alexa Oxidative transformation of triclosan and chlorophene by manganese oxides.
Psychiatry

Psychiatry

Journal of Addiction Research & Therapy

Author(s): Zhang H, Huang CH

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Abstract The antibacterial agents triclosan (5-chloro-2-(2,4-dichlorophenoxy)phenol) and chlorophene (4-chloro-2-(phenylmethyl)phenol) show similar susceptibility to rapid oxidation by manganese oxides (delta-MnO2 and MnOOH) yielding Mn(II) ions. Both the initial reaction rate and adsorption of triclosan to oxide surfaces increase as pH decreases. The reactions are first-order with respect to the antibacterial agent and MnO2. The apparent reaction orders to H+ were determined to be 0.46 +/- 0.03 and 0.50 +/- 0.03 for triclosan and chlorophene, respectively. Dissolved metal ions (Mn(II), Zn(II), and Ca(II)) and natural organic matter decrease the reaction rate by competitively adsorbing and reacting with MnO2. Product identification indicates that triclosan and chlorophene oxidation occurs at their phenol moieties and yields primarily coupling and p-(hydro)quinone products. A trace amount of 2,4-dichlorophenol is also produced in triclosan oxidation, suggesting bond-breaking of the ether linkage. The experimental results support the mechanism that after formation of a surface precursor complex of the antibacterial agent and the surface-bound Mn(IV), triclosan and chlorophene are oxidized to phenoxy radicals followed by radical coupling and further oxidation to form the end products. Compared to several structurally related substituted phenols (i.e., 2-methyl-4-chlorophenol, 2,4-dichlorophenol, 3-chlorophenol, and phenol), triclosan and chlorophene exhibit comparable or higher reactivities toward oxidation by manganese oxides. The higher reactivities are likely affected by factors including electronic and steric effects of substituents and compound hydrophobicity. Once released into the environment, partitioning of triclosan and chlorophene to soils and sediments is expected because of their relatively hydrophobic nature. Results of this study indicate that manganese oxides in soils will facilitate transformation of these antibacterial agents.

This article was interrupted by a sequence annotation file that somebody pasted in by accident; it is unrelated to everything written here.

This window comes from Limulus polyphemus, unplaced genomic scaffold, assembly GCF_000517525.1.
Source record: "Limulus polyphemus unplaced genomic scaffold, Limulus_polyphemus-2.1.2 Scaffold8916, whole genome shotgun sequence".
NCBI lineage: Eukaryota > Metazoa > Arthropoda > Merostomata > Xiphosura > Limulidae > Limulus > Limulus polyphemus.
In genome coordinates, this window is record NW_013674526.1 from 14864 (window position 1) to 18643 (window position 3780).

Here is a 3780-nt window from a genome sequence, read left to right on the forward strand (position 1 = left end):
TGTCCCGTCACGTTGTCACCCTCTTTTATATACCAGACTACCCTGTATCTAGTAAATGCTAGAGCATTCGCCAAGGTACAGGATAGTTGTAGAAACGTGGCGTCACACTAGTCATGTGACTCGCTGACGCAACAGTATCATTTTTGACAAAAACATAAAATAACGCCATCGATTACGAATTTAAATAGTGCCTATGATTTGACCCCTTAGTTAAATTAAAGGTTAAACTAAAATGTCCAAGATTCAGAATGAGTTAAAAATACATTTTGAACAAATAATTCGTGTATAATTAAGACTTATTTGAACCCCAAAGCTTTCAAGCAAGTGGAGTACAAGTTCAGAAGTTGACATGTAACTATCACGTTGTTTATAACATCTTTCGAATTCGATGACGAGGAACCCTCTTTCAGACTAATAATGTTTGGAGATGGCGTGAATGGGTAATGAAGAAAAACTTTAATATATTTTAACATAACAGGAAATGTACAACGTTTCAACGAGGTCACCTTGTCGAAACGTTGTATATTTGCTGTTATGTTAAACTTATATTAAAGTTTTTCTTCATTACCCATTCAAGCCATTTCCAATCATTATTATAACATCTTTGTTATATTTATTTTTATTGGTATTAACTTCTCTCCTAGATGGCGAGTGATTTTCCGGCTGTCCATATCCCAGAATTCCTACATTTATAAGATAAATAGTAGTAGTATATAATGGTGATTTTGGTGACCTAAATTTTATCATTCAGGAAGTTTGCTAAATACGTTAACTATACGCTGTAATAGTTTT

This article was published in Environ Sci Technol and referenced in Journal of Addiction Research & Therapy

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